Buy term and invest the difference is an academic argument that suggests you should skip the “expensive” whole life insurance et. al. and instead by “cheap” term insurance. You should do this because it will free up financial resources to then invest in the stock market, which will produce more money for you than the cash value build-up of a whole life or universal life insurance policy.
The idea originated several decades ago around the time mutual funds (as we now know them) first arrived on scene and were available to the public at large (keep in mind that at that time the public at large meant mostly wealthy people).
Despite being picked up by a host of financial bloggers and media types, cash value life insurance continues to maintain a strong position in the financial lives of many Americans. Additionally, we showed data years ago that invalidates a key buy term and invest the difference claim that most people don't need life insurance when they get older.
We recently revisited this subject reviewing new data on the subject. Spoiler alert: BTID still can't substantiate with empirical evidence.
Older Americans Traditionally Buy a lot of Permanent Life Insurance
Our original work on this subject used data from the actuarial consulting company Milliman. The research we cited came from 2007 and showed us that roughly 50% of all universal life insurance policies issued in that year were on the lives of individuals 55 and older.
Older Americans aren't just buying a lion's share of the policies issued, they are paying a lot of premiums to do it. We discussed a few months ago the fact that permanent life insurance becomes much more expensive if you wait to buy it, and the original Milliman report supports this observation. According to the same work from 2007, the 55+ crowd paid 75% of all premiums collected by insurers for universal life insurance in that year. Not surprising statistics as we know permanent life insurance becomes significantly more expensive the longer we wait to buy it.
I want to take a brief timeout and be sure to highlight a significant element to this data and why we were originally interested specifically in it. The research from Milliman is a huge analysis of universal life insurance spanning an array of topics about the product and what life insurers experience in selling it. The fact that older Americans purchased 50% of the policies and paid 75% of the premiums in 2007 was but a page or two of the voluminous report (i.e. this wasn't a report focused specifically on older American's buying life insurance versus younger Americans).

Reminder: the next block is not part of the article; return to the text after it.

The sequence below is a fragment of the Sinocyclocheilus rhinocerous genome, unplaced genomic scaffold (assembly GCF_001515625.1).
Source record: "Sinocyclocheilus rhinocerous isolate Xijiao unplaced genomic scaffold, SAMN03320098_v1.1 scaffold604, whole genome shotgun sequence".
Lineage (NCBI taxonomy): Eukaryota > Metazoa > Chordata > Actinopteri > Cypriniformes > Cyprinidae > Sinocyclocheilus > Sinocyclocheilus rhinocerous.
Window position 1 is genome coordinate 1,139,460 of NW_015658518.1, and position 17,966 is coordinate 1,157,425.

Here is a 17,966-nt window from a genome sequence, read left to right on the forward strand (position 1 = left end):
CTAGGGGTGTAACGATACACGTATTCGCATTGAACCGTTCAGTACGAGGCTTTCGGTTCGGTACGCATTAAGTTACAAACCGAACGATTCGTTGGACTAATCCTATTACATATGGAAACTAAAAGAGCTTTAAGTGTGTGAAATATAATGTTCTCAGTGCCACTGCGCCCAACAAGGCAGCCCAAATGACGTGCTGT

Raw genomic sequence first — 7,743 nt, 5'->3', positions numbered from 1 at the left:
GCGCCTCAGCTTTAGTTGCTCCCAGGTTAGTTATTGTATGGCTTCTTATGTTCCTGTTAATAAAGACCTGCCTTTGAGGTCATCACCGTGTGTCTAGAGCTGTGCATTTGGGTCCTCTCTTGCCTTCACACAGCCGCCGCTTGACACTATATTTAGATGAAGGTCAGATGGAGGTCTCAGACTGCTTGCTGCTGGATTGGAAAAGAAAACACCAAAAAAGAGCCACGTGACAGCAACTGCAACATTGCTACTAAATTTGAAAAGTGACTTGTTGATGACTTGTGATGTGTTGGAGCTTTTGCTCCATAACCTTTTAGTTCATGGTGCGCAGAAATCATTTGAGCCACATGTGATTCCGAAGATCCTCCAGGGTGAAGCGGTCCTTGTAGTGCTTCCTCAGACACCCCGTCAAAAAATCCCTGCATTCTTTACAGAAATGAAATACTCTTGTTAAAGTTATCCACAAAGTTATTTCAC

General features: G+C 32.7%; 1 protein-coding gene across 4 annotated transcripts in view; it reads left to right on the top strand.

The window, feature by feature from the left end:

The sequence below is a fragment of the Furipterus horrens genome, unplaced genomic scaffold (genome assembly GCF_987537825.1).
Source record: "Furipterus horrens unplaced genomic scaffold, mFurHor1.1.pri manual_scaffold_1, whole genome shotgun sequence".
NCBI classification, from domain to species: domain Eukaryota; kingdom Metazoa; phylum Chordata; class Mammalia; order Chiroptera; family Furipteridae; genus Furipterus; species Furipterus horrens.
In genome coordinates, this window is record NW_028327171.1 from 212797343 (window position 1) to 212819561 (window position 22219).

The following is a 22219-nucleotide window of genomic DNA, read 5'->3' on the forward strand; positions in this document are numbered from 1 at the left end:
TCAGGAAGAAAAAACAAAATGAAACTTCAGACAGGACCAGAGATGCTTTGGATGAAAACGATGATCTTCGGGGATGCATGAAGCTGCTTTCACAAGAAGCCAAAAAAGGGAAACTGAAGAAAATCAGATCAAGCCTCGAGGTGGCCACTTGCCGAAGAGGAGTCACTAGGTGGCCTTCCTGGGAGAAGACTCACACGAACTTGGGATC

Additionally, the data collection comes from surveying major life insurers who issue fully-underwritten universal life insurance. So we're not talking about small final expense policies intended to cover the cost of a modest funeral.
We're instead talking about the full health questionnaire, collecting blood and urine samples, EKG requirement, etc. underwriting that is a part of most major life insurance applications (at least at that time it was).
But if you were a sharp student or practitioner of finance or financial planning, there is one glaring difference between 2007 and now that might inflate life insurance sales. Tax code especially focused on the U.S. Transfer Tax laws changed dramatically after 2007 and resulted in far fewer Americans having to worry about Federal Estate Taxes. So perhaps the 2007 data skews due to Estate Tax Planning. So that was then, what is happening now?
Older Americans Still Buy a lot of Permanent Life Insurance